In Arabia Jonathan Raban suggested that if the Arabs were to acquire a genuine contemporary literature, it would be written by women ‘because women were the only people living under the kind of strain which produces serious poetry and fiction.’ Arab men, he said, had it too easy. He also predicted that when the lattice harem screens were cast down and that first manuscript was published, Arabia would be considerably shaken by the consequences.
Now, ten years later, an Arab woman author has written a very clever, sophisticated and observant novel. But it is also a bitter and angry one and it gets increasingly bitter and angry as it goes on. With good reason. Soraya Antonius is a Palestinian; her novel was written in Beirut during the camp massacres of the Israeli invasion. The book, which is partly autobiographical, is about the eviction of her, her family and her people from their homes and country, and the gradual shattering of their way of life during the bloody events which led up to the creation of Israel. It is a deeply partisan book, more a passionate cri de coeur than a restrained, balanced historical novel: the Zionist terrorists, for example, are caricatured just as crudely as any of Conrad’s anarchists. Indeed by the end, it has become above all a scream for justice, so that the storyline sinks into the background and only the scream remains. It is difficult to see this book topping the bestseller lists in Israel, but it is powerful stuff, and it is a long time since I have put down a novel more moved or more horrified.
The genius of the book lies in the first hundred pages, when Antonius creates a sharp and witty picture of middle class Jerusalem in 1948, during the last days of the British mandate. It is a Jerusalem where the ‘hats are delicious but the jewellers aren’t up to much’, an instantly familiar world of dinner parties and poetry readings, political chat and Ladies Unions. There is some brilliant dialogue, and the reader is lulled into simply enjoying a fine piece of social observation. It is this that makes what follows so shocking, when a kind of Levantine Dance to the Music of Time changes into Apocalypse Now.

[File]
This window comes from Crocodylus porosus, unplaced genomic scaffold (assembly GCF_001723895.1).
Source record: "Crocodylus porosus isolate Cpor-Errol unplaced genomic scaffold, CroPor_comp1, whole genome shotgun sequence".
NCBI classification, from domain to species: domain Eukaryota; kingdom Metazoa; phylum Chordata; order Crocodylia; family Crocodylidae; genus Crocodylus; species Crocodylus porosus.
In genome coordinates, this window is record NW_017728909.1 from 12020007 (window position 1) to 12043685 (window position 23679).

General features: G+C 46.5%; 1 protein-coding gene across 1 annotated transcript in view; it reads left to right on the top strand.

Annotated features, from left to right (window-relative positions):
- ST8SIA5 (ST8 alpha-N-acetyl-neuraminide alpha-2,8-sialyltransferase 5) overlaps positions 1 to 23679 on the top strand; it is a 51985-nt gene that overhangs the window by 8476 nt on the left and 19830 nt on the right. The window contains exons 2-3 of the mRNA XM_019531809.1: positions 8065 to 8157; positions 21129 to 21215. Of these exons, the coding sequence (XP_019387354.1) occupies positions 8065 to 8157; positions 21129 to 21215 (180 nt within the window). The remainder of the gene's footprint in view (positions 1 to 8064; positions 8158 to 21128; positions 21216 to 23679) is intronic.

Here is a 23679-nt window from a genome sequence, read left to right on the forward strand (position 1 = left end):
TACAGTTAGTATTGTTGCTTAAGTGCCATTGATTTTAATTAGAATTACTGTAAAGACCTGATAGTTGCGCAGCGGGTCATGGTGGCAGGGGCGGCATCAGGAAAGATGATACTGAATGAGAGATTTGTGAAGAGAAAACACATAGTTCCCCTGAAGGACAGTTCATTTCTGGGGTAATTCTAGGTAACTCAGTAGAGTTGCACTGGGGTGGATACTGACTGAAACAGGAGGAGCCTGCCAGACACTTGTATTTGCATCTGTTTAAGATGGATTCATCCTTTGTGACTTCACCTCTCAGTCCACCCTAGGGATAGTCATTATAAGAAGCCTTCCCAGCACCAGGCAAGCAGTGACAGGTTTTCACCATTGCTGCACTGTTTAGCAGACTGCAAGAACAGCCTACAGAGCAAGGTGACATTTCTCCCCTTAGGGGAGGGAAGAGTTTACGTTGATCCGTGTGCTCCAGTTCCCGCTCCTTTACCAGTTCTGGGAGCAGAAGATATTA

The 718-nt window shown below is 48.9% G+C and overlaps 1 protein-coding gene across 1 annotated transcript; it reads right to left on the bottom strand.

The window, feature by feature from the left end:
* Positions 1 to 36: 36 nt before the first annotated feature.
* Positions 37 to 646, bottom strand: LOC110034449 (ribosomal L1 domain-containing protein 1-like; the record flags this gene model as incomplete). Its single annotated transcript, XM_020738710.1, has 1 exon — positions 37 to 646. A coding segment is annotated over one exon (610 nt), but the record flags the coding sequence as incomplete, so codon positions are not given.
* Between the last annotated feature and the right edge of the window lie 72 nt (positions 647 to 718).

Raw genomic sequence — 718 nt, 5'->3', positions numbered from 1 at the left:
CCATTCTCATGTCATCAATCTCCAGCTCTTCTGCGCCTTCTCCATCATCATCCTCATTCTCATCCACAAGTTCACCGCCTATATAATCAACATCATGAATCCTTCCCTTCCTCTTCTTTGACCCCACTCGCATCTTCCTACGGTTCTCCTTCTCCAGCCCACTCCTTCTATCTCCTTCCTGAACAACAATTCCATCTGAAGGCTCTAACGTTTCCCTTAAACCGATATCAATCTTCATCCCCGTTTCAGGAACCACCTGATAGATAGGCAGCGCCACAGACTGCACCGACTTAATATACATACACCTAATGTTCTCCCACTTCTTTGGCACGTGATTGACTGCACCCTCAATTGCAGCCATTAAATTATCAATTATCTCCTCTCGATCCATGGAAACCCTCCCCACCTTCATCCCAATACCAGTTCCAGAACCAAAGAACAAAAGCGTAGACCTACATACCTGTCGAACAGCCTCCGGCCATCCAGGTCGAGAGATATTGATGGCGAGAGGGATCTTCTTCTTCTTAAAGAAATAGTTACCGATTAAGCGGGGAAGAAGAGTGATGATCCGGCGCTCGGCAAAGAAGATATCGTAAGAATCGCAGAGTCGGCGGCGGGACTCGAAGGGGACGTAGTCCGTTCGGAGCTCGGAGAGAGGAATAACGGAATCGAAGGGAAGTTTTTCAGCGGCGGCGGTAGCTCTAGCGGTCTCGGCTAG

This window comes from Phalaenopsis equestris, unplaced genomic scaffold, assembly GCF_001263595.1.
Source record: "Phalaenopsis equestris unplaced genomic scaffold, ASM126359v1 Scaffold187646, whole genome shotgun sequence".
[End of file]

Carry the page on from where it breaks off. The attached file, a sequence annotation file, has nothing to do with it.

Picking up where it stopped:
At the beginning the politician al-Ghal is suddenly deported by the British, leaving his wife Mahila to try and keep up appearances, and her friend Violet to redesign the ruined seating plan of her dinner party. The two women form the axis of the plot. Mahila has to learn to cope with her husband’s absence, taking on the education of her children, living in reduced circumstances, while Violet, a silly woman, frivolous and ‘Westernised’, dreams of holidays in Europe, entertains lavishly and has affairs with Englishmen. Her unfortunate husband is a simple Arab businessman who knows only one, much-repeated joke (‘I married a telephone’) and hates his wife’s parties as much as he hates the English.
Despite the shock of Ghal’s deportation life continues normally. Violet has an affair with an ‘lngliz’ named Raymond. Some friends start a literary magazine called The Camel’s Hump, find themselves cornered by every party bore in Jerusalem, and, shades of Beak Street, beseiged by piles of unwanted poetry. Mimi Manfaluti, President of the Ladies’ Union, sets up an orphanage and quarrels with Lucy Snape, wife of the English archdeacon. At this stage the only ominous tone in the book is accidental, when Antonius’s idiom occasionally reminds us that the perfect prose is not being written in Bayswater but Beirut. Thus a pregnant lull in the conversation is described as ‘one of those awful seconds of silence, like the one after the bomb explodes and before the birds start chattering at each other…’